On both sides of the Atlantic, it was the most eagerly anticipated royal interview since Harry’s mother, Princess Diana, told the BBC in 1995 that “there were three of us in this marriage,” referring to her husband, Prince Charles, and his extramarital relationship with Camilla Parker Bowles, whom he later married.

Martin Bashir, she said the palace viewed her as a “threat of some kind.”

A vivid bookend to her turbulent years in the royal family, Diana’s interview was a pop-cultural moment that drew one of the largest British television audiences in history, lived on in parodies on “Saturday Night Live,” and deepened the media’s fathomless hunger for all things Diana. Two years later, she was dead in Paris, the victim of a car crash after a high-speed chase with photographers.

a ravenous tabloid press fed a diet of falsehoods by jealous palace courtiers.

Even Meghan’s choice of wardrobe seemed calculated to telegraph the message of a new start. Her elegant black dress, designed by Giorgio Armani, featured a striking lotus flower design that her staff said symbolized revival and a will to live. She also wore a diamond tennis bracelet that once belonged to Diana.

But the couple’s effort to relaunch their public image did not go unchallenged back home. In the days leading up to the broadcast, new allegations surfaced that Meghan had bullied members of her staff, reducing junior aides to tears and driving two personal assistants out of the palace. Meghan dismissed the claims as character assassination, while Buckingham Palace said it would look into them.

“What is going on is a significant struggle for the control of the narrative,” said Peter Hunt, a former BBC royal correspondent. “What is our settled judgment for why Harry and Meghan left the royal family? Do we accept two hours of Oprah or do we believe those charges of bullying?”

Meghan has no shortage of defenders. Patrick J. Adams, an actor who worked with her on the television series, “Suits,” described her on Twitter last week as having “a deep sense of morality and a fierce work ethic.” The royal family, Mr. Adams said, was “obscene” to promote accusations of bullying against her.

Critics have long detected a whiff of racism in how some people react to Meghan, a biracial professional woman who had been divorced before she met Harry. While initially rapturous in their coverage of the couple, Britain’s tabloids turned against them, publishing unflattering articles about how they flew on carbon-spewing private jets and restricted access to their newborn son, Archie.

Some also point out the hypocrisy of Buckingham Palace investigating claims of bullying against Meghan when Prince Andrew, the queen’s second son and Harry’s uncle, has declined to speak to American authorities about allegations of sex trafficking by his late friend, the convicted sexual predator Jeffrey Epstein.

Though British papers have covered every conceivable angle of the interview, some made clear there were limits to the interest it was generating. The Sunday Times of London reported that the queen herself had no plans to watch the program, which is quite predictable, since it will air after midnight London time. It will be shown on Monday evening on Britain’s ITV network.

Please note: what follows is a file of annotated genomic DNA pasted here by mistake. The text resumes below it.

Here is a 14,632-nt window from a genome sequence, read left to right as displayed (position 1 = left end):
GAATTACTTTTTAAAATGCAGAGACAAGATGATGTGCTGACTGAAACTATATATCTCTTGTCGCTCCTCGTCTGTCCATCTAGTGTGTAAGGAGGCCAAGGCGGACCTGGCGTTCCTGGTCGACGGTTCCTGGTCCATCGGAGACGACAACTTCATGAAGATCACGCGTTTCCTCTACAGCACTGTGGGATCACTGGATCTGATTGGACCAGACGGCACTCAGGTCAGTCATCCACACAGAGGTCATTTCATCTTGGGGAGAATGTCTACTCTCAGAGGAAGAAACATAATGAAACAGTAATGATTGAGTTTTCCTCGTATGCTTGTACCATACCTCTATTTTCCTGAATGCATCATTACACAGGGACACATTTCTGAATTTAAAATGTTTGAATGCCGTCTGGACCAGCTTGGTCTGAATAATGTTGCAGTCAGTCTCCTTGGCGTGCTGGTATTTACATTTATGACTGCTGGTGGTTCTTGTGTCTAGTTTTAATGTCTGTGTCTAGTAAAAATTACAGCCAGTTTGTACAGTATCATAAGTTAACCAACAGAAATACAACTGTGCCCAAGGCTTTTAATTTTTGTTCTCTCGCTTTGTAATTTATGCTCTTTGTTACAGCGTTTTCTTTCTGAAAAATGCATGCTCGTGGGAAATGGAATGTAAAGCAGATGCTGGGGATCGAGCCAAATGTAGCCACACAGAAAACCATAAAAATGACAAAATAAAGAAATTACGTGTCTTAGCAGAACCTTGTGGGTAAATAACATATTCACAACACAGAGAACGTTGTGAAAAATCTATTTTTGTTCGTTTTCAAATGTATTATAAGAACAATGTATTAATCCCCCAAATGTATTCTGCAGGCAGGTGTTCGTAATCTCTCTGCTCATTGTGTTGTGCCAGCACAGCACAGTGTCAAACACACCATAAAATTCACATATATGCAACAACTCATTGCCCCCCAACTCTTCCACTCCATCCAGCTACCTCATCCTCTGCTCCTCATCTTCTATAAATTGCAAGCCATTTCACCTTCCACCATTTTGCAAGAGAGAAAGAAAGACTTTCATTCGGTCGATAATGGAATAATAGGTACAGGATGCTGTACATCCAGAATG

Others in Britain tried to play down its significance, pointing out that there are other more important things going on in the country: Schools are to reopen on Monday, and the coronavirus vaccine rollout continues at full speed. At least one prominent British leader said he had no plans to stay up for it.

“Of course, I’m interested in all sorts of stuff around the news around the world,” Prime Minister Boris Johnson said on Sunday, when asked about Harry and Meghan. “I think it’s quite late our time, so I’ll probably miss it.”

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How to Watch the Harry, Meghan and Oprah Interview

When Prince Harry and his wife, Meghan, present their side of a sensational royal rupture to Oprah Winfrey from 8 p.m. to 10 p.m. Eastern on Sunday night, it is sure to be one of the most anticipated, and most heavily spun, television interviews in recent memory.

CBS and Oprah Winfrey’s company, Harpo Productions, have stoked expectations for the two-hour prime-time program airing on CBS and CBS.com, which will be broadcast in Britain on Monday night by the ITV network, with peekaboo excerpts that show her seated with Prince Harry and his wife, Meghan, in a relaxed outdoor setting, but offer only glimpses of what they are talking about.

“Were you silent or were you silenced?” Ms. Winfrey asks at one point, as Meghan looks at her but says nothing. “You’ve said some pretty shocking things here,” she says at another, as dramatic music wells up.

Harry, who will join Meghan for the second half of the interview, appears briefly in an excerpt to say, “My biggest concern was history repeating itself.” That is an apparent reference to the fate of his mother, Princess Diana, who was killed in a car accident in Paris in 1997 after a high-speed pursuit involving photographers.